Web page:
Could U.S. Assets Seizure Lead To Expansion Of Magnitsky Blacklist?

Radio Free Europe

As shady Russian businessmen snapped up luxury apartments in New York City, lawyer Sergei Magnitsky was confined to the few square meters of a Moscow jail cell. He would die there under suspicious circumstances in 2009 after revealing a scheme by government officials and associates to steal $230 million from the Russian treasury. U.S. prosecutors say the proceeds of that heist paid for the Manhattan properties.

A complaint filed by the U.S. Department of Justice on September 10 seeks the seizure of the four Wall Street-area apartments as well as two commercial spaces. It also details the twists and turns of the fraud scheme. If approved, the seizure would be the first such move in a case that has already seen bank accounts frozen in several European countries.

But perhaps more significantly, at least for U.S.-Russian relations, the complaint names alleged beneficiaries of the fraud that are not included on the “Magnitsky list,” a U.S. blacklist of Russian officials implicated in the case. It appears, then, to offer a potent argument for those members of the U.S. Congress seeking to expand the list and push back against any hesitation by the administration of President Barack Obama over harm that might cause to ties with Moscow.

Informed congressional sources told RFE/RL that the naming of names in the complaint had “been noted” and could be used to push the administration ahead of an upcoming deadline.

The U.S. legislation establishing travel and financial sanctions in the Magnitsky case requires that the State and Treasury departments add more names to the blacklist “as new information becomes available.” The Obama administration must add names to the list by a December 14 congressional reporting deadline or justify why it hasn’t done so.

The first version of the list, published in April, implicated 16 individuals in connection with the case (plus another two implicated in other crimes). Some U.S. lawmakers had expressed disappointment that more names had not been included. It was enough, however, to elicit rage — and a retaliatory blacklist — from Moscow.

One congressional source said, “If the Department of Justice has found new money and new names, where is the Treasury Department and Department of State and when will we see the promised update to the list?”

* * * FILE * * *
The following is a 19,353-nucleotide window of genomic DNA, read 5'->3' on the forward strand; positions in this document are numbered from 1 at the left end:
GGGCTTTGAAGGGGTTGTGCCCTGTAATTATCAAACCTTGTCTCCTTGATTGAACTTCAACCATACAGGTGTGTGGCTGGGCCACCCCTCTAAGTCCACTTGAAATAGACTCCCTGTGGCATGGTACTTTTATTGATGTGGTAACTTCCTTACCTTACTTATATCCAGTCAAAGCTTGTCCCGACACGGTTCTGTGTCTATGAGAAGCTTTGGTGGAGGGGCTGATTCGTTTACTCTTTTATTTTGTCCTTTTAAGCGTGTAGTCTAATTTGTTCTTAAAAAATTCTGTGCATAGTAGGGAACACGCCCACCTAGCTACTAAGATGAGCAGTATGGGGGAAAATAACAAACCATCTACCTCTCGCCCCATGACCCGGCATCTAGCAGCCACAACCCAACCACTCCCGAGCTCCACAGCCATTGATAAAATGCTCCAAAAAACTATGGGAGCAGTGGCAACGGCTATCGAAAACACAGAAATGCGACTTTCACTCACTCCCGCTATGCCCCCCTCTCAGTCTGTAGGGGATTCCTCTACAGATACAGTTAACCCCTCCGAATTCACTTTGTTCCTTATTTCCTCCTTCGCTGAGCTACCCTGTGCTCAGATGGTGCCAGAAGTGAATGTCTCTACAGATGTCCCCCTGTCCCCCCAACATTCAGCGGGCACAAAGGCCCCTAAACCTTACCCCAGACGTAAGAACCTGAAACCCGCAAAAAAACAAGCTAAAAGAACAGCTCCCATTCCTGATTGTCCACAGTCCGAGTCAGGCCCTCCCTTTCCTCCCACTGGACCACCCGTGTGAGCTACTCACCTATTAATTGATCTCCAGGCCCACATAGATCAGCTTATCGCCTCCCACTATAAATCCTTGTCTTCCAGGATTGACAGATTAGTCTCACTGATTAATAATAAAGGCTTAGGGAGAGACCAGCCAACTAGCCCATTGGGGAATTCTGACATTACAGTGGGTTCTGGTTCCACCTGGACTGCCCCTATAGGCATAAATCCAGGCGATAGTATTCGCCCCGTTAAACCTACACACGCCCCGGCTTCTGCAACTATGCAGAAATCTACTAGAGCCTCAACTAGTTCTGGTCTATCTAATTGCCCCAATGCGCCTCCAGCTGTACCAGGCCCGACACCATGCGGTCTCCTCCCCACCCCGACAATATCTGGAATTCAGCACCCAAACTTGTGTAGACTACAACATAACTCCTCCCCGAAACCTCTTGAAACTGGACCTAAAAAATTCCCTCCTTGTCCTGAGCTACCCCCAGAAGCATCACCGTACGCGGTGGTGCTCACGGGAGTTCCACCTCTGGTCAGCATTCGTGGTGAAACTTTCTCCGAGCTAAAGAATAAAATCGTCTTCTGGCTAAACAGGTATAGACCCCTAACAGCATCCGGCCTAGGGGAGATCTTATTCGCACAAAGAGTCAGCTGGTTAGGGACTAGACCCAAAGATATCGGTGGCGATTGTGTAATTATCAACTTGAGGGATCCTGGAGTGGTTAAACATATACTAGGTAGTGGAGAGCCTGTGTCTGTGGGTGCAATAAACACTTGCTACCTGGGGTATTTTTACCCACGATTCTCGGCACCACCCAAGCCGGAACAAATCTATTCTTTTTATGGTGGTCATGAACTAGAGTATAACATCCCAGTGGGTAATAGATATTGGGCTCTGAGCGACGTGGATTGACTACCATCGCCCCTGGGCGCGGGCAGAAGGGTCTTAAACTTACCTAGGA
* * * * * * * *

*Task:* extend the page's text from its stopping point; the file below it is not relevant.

Prevezon Holdings

The civil forfeiture complaint alleges that Cyprus-based real-estate corporation Prevezon Holdings, owned by Russian businessman Denis Katsyv, was one of the companies that cashed in on the fraud scheme unraveled by Magnitsky.

The company and its eight subsidiaries laundered some of that money through the purchase of the real estate, the complaint claims. Prosecutors are also seeking the assets of two “related companies.”

The U.S. Department of Homeland Security also signed off on the 65-page complaint.

Katsyv, whose father is a wealthy former transportation minister for the Moscow region, is one of several individuals not on the Magnitsky list but named in the Justice Department complaint as directly benefiting from, enabling, or overseeing the fraud scheme.

READ MORE: What Happens When Foreign Assets Are Seized In The U.S.

By the time Katsyv had become the sole owner of Prevezon Holdings in 2008, U.S. prosecutors argue, the company had received millions of dollars from the Russian treasury. That money had allegedly been funneled through Moldovan shell companies and Moldovan and Swiss bank accounts.

Another name in the complaint is that of Dmitry Klyuev, the owner of Russia’s Universal Savings Bank, who is identified as “on information and belief the mastermind of the organization” that orchestrated the fraud and later prosecuted Magnitsky. Klyuev has previously been convicted of fraud and other charges.

The complaint says Vladen Stepanov and his former wife, Olga, who is included on the Magnitsky list, used some of the stolen money to purchase luxury property in Dubai.

Others named in the complaint include Timofei Krit, Prevezon’s former director, and Aleksandr Litvak, identified as one of Katsyv’s business partners.

Prosecutors also point to the involvement of lawyers Andrei Pavlov and Yulia Mayorova in court proceedings that enabled the fraud scheme.

William Browder is the CEO of Hermitage Capital Management, the company whose assets were targeted in the crimes that his lawyer, Magnitsky, had uncovered. A complaint he filed in September 2012 set the assets-seizure process in motion.

Browder said the case could now pave the way for an expansion of the Magnitsky list. “It adds an enormous amount of gravitas to our allegations to have the U.S. government basically repeat them with their own evidence,” he said.

A U.S. State Department spokesperson told RFE/RL, “As required by law, we will closely examine any credible information that indicates an individual meets the criteria in the [Magnitsky] Act.”

Katsyv, whose Manhattan real estate is frozen pending judgment, maintains his innocence.

A representative of Wellington International, the U.K.-based public relations firm that he has retained, told RFE/RL that Katsyv “rejects any suggestion of a connection with the Magnitsky case. He will be fighting this highly political and completely unfair claim.”

Should a judge rule him an “innocent owner,” his properties would not be seized. Otherwise, their value would go to the U.S. government, which could decide to keep it, share it with Moscow, or return it all.

Whether Russia would accept any of the assets seems unlikely, as doing so would be an apparent admission that the case outlined by U.S. prosecutors is true. Russia found Magnitsky guilty of financial crimes in an unprecedented posthumous trial in July.

The Russian Embassy in Washington did not respond to a request for comment.

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